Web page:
I hope that we will never be able to generate applications. I would be without job then and you probably too. But what we can generate are various repetitive and boring pieces of code.
The first thing that can be generated is class file. You are using it, but you have probably never realized how much time did it save you. If there was no class skeleton generation, you would have to: create new file in the proper directory (with respect to package (and create the folders too)) and place the package statement at the beginning of a class.
I noticed that all people generate their classes, but not all of them specify implemented interfaces and extended class. Surely, you can generate the class and write the extends and implements part afterwards, but it involves moving the cursor, writing and eventually generating abstract or implemented methods. I found it much easier to press ALT + E (extend) to add extended class and ALT + A (add interface) to add interfaces.
I you look at the Source menu you can find more "Generate" commands. But none of them is so valuable and useful as the Eclipse templates. They are the true gem in my daily work and its pity they are hidden out of sight. And they are hidden well.
What are they and how to get them?
Templates serve as a shorthand for a snippet of code. You type the magical word and it will be transformed into the snippet.
Type sysout and press CTRL + SPACE (the autocompletion, in case you didn't know) and it will be automagically changed to System.out.println(); with the caret waiting right in the middle between the parenthesizes.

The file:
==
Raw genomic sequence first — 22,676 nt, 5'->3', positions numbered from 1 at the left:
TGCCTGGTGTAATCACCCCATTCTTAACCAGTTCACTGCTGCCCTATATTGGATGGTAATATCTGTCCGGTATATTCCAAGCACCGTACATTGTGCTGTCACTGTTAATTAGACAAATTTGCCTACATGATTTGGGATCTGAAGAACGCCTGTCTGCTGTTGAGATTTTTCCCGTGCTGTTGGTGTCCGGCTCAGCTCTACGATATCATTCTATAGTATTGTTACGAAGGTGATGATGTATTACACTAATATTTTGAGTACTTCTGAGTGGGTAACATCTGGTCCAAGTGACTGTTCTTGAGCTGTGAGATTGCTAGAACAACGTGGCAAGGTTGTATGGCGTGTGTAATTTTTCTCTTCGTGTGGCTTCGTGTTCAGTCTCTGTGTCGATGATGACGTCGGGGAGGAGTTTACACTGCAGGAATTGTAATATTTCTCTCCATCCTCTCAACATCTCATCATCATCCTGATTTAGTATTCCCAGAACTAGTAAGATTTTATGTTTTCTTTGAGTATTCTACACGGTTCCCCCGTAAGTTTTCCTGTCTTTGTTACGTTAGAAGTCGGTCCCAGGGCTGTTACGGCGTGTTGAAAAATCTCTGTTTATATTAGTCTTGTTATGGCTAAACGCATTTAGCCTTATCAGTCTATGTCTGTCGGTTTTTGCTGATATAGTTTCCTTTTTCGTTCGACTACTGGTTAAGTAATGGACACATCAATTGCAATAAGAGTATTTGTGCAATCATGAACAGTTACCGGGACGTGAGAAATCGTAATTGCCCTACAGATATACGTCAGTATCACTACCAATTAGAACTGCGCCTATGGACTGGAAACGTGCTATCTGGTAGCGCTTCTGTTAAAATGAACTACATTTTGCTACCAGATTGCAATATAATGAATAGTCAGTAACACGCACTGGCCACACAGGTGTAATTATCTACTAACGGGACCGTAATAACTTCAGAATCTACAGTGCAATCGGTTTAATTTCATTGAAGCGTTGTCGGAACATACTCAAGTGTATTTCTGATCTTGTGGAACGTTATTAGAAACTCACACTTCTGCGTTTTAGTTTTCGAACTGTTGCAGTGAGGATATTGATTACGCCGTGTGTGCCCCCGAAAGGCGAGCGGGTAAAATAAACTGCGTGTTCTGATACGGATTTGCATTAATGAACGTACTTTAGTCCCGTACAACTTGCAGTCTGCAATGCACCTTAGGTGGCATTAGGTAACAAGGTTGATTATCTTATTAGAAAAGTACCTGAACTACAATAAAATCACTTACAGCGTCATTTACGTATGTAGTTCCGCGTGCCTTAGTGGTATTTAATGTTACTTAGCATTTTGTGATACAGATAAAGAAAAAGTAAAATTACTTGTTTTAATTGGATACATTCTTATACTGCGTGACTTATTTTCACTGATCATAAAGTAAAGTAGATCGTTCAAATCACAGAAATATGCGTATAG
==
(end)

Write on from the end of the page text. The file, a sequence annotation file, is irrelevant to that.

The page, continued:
While we are here, let's explore the next interesting feature. Type "for" and press CTRL + SPACE to change it to a skeleton of a for loop.
Notice the blue boxes around some of the commands. They represent the caret stop and you can move between them using the TAB key. Now, with the caret on "iterator", type the name of the variable representing the iterator. It's name will be changed in the whole loop as you type (the occurrences are marked with a light blue background). Now just two more TABs to change the collection variable and the type. Noticed the green line sitting in the empty line? It marks the position where the caret will jump when Enter key is pressed. So after changing the variable type you can just press Enter and the caret will jump to the empty line. Notice, that when you use autocompletion the green marker is always there, waiting for you to press Enter.
The templates are defined under: Window -> Preferences -> Java -> Editor -> Templates
where you can define your own templates.
That pesky CTL + SPACE shortcut offers some more surprises. If you get used to it, you will be hitting it often, even in situations where there is nothing to autocomplete. Or is it?
Guess what is on the picture above? It is eclipse trying to autocomplete the name of a variable.
It is pity it cannot read my mind. I often find myself hitting the shortcut in the middle of the string ever wondering why it doesn't complete the word :)